How to use 3G wireless networks

Sierra Wireless Malcolm Thom outlines several scenarios for the deployment of 3G wireless networks.

While existing machine-to-machine (M2M) solutions have been well served by 2G wireless networks, the recent advent of 3G wireless wide area networks operating at broadband data speeds offers new possibilities for companies looking to succeed in today’s competitive marketplace, reports Sierra Wireless’s Malcolm Thom.

ABI Research anticipates the adoption of 3G wireless technology is expected to grow at an annual growth rate of over 100% by 2013. This rapid growth of 3G wireless broadband combined with M2M technology will impact how companies conduct future business.

Today, M2M products and applications are often used for exception-based reporting, remote data collecting and scheduled system monitoring. M2M equipment deployments are generally characterised by low data transfer requirements (typically less than 100 KB per report or transaction), reducing operation costs and simplifying interfaces to the remote site equipment.

Unlike 2G M2M where low data rates and cost sensitivity drive the design, 3G wireless engines can deliver at rates up to 7.2 Mbps on the downlink and 2.0 Mbps on the uplink with future enhancements in the works. This provides a significant advantage to organisations that require real-time access to information in numerous vertical markets including:

  • Mobile Data public safety - field force automation, fleet management, mobile enterprise, asset tracking.

  • Utilities/automation electric-  oil and gas, water.

  • Infrastructure surveillance - disaster recovery, intelligent transportation, remote monitoring.

  • Financial  point of sale - ATM and kiosk connectivity.

By using 3G M2M wireless technologies, companies are able to experience seamless, consistent two-way communication to review inventory databases, conduct store transfers, and track product shipments efficiently and effectively. For example, a handheld point-of-sale terminal utilising broadband allows for wireless sales transactions to take place in environments where traditional cashier stations are not feasible, including delivery operations, tradeshows and outdoor events. Another use for 3G high bandwidth is video, which has a range of potential applications from security to brand marketing. The 3G connectivity can enable richer content, including video to be sent to remote information displays or to vending machines. Exception-based video can be added to both fixed and mobile systems to relay images when an alarm is tripped or a panic button is activated.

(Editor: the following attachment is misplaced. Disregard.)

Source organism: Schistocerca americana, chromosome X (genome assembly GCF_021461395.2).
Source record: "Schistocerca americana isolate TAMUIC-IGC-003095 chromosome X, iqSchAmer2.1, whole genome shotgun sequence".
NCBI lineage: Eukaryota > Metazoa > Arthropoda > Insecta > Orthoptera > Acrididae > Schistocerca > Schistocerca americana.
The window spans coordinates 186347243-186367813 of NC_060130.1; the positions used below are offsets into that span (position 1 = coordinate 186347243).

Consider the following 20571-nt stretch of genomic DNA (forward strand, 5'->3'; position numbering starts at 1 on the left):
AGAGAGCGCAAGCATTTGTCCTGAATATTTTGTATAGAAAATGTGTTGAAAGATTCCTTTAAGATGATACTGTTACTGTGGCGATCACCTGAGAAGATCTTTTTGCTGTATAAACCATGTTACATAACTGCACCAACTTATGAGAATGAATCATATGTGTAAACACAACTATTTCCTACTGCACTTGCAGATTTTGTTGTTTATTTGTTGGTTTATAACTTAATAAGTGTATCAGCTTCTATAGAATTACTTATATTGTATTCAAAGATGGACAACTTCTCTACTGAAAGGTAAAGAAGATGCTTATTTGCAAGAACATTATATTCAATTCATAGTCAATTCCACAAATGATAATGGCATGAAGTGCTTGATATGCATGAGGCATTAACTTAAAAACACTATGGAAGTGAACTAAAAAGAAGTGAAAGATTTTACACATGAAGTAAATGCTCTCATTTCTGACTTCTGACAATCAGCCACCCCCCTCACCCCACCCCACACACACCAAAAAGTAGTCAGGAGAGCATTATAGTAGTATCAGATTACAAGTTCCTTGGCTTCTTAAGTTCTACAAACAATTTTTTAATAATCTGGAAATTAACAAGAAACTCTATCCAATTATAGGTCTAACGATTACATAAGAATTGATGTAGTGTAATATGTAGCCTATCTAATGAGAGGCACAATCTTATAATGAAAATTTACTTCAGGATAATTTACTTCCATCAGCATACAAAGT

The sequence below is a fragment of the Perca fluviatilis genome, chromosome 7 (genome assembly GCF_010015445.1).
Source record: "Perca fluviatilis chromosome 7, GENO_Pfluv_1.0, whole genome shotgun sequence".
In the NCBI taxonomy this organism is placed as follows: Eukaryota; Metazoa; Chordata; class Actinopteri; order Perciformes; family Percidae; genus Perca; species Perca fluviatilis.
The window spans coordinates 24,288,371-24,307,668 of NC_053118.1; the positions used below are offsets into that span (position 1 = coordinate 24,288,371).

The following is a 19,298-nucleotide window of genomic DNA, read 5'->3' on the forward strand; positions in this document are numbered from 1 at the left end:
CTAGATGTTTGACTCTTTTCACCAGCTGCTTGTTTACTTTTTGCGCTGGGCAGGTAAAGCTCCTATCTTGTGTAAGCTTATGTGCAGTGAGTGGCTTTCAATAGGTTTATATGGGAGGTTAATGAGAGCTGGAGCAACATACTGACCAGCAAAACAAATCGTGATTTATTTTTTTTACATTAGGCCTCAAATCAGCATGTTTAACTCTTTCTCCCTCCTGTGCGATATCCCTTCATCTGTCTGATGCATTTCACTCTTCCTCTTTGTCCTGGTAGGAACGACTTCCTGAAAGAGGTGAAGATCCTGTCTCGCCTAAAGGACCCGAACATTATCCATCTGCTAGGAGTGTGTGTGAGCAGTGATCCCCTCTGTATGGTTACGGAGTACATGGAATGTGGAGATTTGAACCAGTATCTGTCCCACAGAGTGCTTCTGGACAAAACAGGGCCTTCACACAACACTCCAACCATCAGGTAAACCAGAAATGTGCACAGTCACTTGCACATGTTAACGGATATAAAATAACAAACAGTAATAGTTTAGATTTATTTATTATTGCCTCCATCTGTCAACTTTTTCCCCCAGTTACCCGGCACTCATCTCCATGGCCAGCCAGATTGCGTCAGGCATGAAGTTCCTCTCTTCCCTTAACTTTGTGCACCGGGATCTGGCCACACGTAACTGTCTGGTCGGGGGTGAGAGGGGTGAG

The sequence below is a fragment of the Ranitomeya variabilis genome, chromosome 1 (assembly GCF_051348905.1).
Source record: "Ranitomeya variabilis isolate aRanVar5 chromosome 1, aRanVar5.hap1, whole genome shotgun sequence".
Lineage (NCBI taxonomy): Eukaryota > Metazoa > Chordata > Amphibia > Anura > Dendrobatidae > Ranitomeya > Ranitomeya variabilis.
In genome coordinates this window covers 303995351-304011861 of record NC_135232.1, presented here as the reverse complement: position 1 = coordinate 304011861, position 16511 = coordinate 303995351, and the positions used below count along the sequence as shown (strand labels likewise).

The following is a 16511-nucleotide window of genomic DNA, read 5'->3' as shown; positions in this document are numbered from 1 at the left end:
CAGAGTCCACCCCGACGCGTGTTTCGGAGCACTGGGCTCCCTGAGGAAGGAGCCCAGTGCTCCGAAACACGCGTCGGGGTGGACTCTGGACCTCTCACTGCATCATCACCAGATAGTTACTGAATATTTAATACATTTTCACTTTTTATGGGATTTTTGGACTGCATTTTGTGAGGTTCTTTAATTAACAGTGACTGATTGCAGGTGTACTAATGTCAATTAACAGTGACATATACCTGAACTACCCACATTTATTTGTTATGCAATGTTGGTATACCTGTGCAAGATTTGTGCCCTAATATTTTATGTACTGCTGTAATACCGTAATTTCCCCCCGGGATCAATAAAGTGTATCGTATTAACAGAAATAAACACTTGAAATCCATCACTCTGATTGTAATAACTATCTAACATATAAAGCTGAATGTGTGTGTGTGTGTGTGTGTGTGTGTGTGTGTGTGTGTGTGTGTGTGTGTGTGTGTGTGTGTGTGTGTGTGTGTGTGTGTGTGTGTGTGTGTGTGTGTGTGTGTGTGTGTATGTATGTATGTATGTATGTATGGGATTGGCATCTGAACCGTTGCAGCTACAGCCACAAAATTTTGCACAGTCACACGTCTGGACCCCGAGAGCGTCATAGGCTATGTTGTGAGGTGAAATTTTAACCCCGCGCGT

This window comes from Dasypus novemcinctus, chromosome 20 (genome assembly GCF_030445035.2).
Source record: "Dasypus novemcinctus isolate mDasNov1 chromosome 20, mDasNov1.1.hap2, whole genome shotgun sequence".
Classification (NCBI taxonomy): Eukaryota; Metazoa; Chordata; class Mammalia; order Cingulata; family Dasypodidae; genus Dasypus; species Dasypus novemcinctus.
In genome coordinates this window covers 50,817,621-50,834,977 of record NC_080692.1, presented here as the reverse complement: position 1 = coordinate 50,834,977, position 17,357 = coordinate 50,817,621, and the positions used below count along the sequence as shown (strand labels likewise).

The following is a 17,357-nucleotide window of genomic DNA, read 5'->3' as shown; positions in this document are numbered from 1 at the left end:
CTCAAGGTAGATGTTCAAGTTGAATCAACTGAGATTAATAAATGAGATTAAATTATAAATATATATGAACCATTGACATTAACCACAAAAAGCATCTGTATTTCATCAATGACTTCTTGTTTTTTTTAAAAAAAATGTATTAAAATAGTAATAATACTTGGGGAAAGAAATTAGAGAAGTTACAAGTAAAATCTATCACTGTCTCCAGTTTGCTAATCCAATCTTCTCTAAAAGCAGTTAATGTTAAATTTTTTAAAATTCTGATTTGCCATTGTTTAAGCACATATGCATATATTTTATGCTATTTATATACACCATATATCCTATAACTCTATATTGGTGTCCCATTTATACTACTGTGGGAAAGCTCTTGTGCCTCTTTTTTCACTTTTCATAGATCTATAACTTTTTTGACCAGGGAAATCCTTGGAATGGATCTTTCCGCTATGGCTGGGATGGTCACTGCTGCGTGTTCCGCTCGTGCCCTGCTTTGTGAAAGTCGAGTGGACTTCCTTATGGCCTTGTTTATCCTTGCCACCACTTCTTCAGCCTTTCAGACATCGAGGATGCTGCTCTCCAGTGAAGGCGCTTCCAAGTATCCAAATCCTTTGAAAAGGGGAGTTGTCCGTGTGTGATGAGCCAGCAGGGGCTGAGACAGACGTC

One of the key issues facing broadband M2M is the lack of interface standards, whether in the remote hardware or software, the network layer or the host site. Increasing awareness of broadband M2M may ultimately lead to standardisation and complementary technologies being developed in tandem. Hurdles to widespread broadband M2M adoption are also largely driven by organisations’ struggle to measure the return on investment. When considering M2M wireless application adoption, companies should note that the extent of investments includes improved efficiency, reduced operational costs and the ability to access real-time information. Lack of in-house expertise and knowledge can be another barrier to deployment. A collaborative multidisciplinary approach that involves wireless design, integration, original equipment manufacturers and carrier certification is fundamental to any successful M2M project.

Broadband M2M offers industrial and enterprise customers the opportunity to reduce operating costs and improve efficiency, and the wide range of applications that can benefit from the addition of wireless technology is growing every day.

Malcolm Thom is the ANZ country manager for Sierra Wireless. While working with Rockwell International, a supplier to both the automotive and aerospace industries, Thom was involved with the commercial launch of mobile satellite and GPS vehicle location systems and worked in Europe.

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